I can’t wait to start trotting and build up that cardio fitness. But we’re back on the right path, which is feeling great! You really don’t appreciate how nice it is to have your own horse until you’ve gone without for a couple months!

Show Recap: SPHT Stadium

After learning that we were at the top of the charts after dressage, that really put the pressure on to go clear in the jumping phases. And you know what they say… when you’re at the top, the only way to go is down. And you know what comes down? Brightly colored sticks.

The showjumping course- very friendly overall

Our warm up went pretty well, but as we now know, that doesn’t mean that Jack will go in the ring all calm and collected-like. So the plan was to go in the ring and go– forward and packaged and get him thinking straight where possible. We expected 4 to be a little sticky because it was an oxer that appeared to be jumping into the stands, and 9a-9b was giving folks trouble all day because of the astroturf filler, but otherwise thinking positive and moving seemed to provide rewarding rides.

Even though we had a rail down (dammmmmmit), this was still our best round to date in terms of how obedient and relaxed Jack was once we found a rhythm. I did have to growl at him approaching 5 when I felt him back off a bit, but that’s just kind of how Jack is at the moment so I won’t fault him for that.

Our rail bumped us from 1st to tied for 2nd- still in the ribbons heading to XC and a fun course there awaiting us as well! Tomorrow we wrap it up!

A Jack Update

Jack and I are gearing up for our first show of the year this weekend, a Combined Training event at Beginner Novice. What I thought would be a small show actually has ~25 competitors in my division (maybe they’ll split it? probably not), but I’m hopeful that we’ll be competitive. I hope I’m not jinxing myself right there.

The dressage test is pretty straight forward and flows nicely with the exception of that stupid first centerline. A enter working trot, then at X turn onto a half diagonal to M? That’s right judges, because the best way to make a good first impression is by starting to exit stage right halfway into the arena. I’ve been starting to repeat the pattern with Jack, but each time it catches him off guard. Probably because centerlines were only recently becoming an obvious thing for him, now we throw him for a loop.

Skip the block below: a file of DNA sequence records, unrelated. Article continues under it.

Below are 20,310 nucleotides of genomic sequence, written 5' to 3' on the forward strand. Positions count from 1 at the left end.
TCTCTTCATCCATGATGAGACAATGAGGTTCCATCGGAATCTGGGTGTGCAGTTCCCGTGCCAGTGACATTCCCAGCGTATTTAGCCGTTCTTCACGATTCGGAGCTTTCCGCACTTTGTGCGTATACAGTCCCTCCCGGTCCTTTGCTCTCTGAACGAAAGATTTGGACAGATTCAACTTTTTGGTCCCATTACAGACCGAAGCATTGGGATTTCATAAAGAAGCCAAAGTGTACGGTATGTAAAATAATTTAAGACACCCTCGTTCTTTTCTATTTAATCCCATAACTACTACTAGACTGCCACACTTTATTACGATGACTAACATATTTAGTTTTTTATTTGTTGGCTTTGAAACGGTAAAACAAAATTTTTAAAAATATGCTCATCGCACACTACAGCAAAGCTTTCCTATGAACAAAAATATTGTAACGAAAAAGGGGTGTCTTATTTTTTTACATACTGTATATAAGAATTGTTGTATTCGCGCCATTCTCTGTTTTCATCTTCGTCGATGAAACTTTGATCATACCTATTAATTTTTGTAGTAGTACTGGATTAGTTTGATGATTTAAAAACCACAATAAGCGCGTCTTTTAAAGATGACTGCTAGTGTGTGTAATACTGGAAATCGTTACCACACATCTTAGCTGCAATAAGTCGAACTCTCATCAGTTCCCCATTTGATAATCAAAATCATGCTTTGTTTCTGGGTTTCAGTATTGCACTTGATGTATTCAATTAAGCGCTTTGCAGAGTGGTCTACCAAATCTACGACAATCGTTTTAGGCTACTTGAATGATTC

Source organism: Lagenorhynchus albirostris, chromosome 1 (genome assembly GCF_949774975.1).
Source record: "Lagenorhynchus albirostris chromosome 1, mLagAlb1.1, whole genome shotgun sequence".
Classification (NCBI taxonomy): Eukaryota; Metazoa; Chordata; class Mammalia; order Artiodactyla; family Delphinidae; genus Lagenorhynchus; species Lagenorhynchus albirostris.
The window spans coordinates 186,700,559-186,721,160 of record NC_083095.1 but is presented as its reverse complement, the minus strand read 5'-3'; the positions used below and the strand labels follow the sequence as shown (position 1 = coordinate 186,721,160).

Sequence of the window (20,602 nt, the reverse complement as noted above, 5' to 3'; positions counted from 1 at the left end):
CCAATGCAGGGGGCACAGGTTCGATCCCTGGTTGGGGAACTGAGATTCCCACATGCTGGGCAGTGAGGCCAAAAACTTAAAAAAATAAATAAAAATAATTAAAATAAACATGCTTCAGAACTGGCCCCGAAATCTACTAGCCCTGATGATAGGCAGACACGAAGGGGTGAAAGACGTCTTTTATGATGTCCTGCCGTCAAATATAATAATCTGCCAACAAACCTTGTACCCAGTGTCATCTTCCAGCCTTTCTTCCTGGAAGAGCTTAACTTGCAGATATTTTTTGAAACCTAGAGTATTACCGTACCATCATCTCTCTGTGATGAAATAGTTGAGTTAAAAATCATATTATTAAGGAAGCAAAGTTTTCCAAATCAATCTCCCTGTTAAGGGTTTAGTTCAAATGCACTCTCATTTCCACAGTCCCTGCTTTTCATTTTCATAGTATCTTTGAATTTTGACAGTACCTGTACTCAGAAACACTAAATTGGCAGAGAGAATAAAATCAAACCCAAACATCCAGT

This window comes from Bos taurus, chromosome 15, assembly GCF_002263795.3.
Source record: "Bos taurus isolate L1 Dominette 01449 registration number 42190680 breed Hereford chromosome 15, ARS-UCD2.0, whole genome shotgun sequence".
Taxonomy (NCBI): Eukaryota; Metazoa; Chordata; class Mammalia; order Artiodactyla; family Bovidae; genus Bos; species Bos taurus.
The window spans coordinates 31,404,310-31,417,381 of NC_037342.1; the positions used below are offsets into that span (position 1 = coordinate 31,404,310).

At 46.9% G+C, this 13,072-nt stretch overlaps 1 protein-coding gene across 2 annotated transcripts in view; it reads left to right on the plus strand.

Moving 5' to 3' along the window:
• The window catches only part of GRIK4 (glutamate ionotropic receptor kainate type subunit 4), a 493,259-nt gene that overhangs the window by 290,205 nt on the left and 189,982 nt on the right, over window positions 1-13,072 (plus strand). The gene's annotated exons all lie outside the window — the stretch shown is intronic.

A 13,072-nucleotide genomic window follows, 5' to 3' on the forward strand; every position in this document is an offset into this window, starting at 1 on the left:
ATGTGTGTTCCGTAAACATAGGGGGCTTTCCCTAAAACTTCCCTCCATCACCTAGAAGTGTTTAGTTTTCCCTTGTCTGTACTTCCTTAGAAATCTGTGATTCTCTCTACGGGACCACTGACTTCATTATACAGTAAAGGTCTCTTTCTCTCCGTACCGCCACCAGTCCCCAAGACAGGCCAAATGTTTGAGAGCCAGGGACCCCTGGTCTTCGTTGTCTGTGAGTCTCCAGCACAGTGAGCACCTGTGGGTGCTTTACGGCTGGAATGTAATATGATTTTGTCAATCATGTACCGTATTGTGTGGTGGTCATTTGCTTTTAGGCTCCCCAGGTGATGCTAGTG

Overall Gaits
Our canter transitions are starting to come along, and though there’s tension in the depart, he no longer goes totally inverted like he used to. Once in canter he is so much more balanced, and I can start to maneuver his shoulders more and more. I haven’t gotten to asking for more jump in the trot, but in general he is steadier in the connection.

No idea what height this was,?

The Fun Stuff
In my last lesson, my dressage trainer [gladly] kicked my butt, and we introduced half-pass as well as tuning our renvers, shoulder-in and haunches-in. We’ve also come back to the walk-canter departs, something we avoided in order to establish the trot-canter depart (which didn’t exist before with any quality). Jumping-wise, we’re working on related distances, getting the correct lead on landing, and not snowballing down lines in general. Fences are creeping between the BN and N level depending on the technicality.


Weight Woes
The above picture was taken December 22. The temperatures started dropping around then, and my guess is that the lack of grass, cold/thin-skinned TB part of him, and the regular work schedule just took its toll. Lest you think he’s neglected or abused in any way- Jack eats almost twice as much as any other horse in the barn. He’s a big guy at just a hair under 17h, but with the coldest months just getting started I really want him chunky. After discussing with my vet, homeboy is now on:

  • 2 flakes compressed alfalfa once/day
  • 3 quarts Pro Force Fiber 2x/day